Once I Got Really Fucked-Up On Some Cough Syrup and Convinced Myself That I Was A Robot
Generally I don’t find drug-trip stories that entertaining. I’m not sure why I’m compelled to tell this one, except it was such a lame thing to be drinking Robitussin that to have an even remotely profound experience is just that much more absurd. I’m not really the drug type; most of them don’t do anything for me. But ketamine was a pretty good time. I don’t know what “dissociative anesthetic” says about my personality to begin with; I read somewhere that a ketamine trip is like synthesizing schizophrenia. So maybe I’m the opposite of schizophrenic and dissociative anesthetics make me normal? The dextromethorphan in Robitussin is like over-the-counter ketamine, according to Wikipedia, so I bought some and drank about 75mL and had a bath and then lay in my bed for about three hours without moving, staring at the ceiling.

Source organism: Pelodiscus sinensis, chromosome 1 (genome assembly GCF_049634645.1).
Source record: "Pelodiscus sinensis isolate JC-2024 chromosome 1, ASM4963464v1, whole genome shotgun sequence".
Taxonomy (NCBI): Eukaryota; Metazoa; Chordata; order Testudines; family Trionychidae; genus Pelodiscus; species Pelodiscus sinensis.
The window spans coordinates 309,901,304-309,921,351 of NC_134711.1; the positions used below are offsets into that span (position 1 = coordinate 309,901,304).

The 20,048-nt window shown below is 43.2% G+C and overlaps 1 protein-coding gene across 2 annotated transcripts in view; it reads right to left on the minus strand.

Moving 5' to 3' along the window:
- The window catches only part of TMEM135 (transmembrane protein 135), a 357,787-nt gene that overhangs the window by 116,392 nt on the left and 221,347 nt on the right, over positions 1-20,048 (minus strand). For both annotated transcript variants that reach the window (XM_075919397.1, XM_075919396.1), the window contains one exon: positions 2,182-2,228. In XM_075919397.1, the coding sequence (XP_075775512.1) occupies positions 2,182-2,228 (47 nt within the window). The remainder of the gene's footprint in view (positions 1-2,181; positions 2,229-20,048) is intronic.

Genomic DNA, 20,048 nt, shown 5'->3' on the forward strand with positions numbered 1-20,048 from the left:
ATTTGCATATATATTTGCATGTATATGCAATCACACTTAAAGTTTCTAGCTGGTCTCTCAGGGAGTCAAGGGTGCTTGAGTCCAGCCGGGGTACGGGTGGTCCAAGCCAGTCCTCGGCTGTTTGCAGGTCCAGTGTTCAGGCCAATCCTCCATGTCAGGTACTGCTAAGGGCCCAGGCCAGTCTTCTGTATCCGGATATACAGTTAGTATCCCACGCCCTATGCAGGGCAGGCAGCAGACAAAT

It was pretty similar to the real thing — a lot of your thoughts seem really profound, like you’re finally able to prioritize things, look at yourself and your situations from a less cluttered perspective. I thought schizophrenia was supposed to be messy, complicated, like the mental equivalent of a hoarder’s house. But the drug made things very clear, in that way that main characters of movies drop their crappy jobs and going-nowhere friends in order to chase after the girl they love, or something. I wrote something down after the initial disorientation died off: “Everything was connected by shiny threads that were too bright for doubt. Now we’re back to those shady tenuous webs that are most likely paranoid delusions.”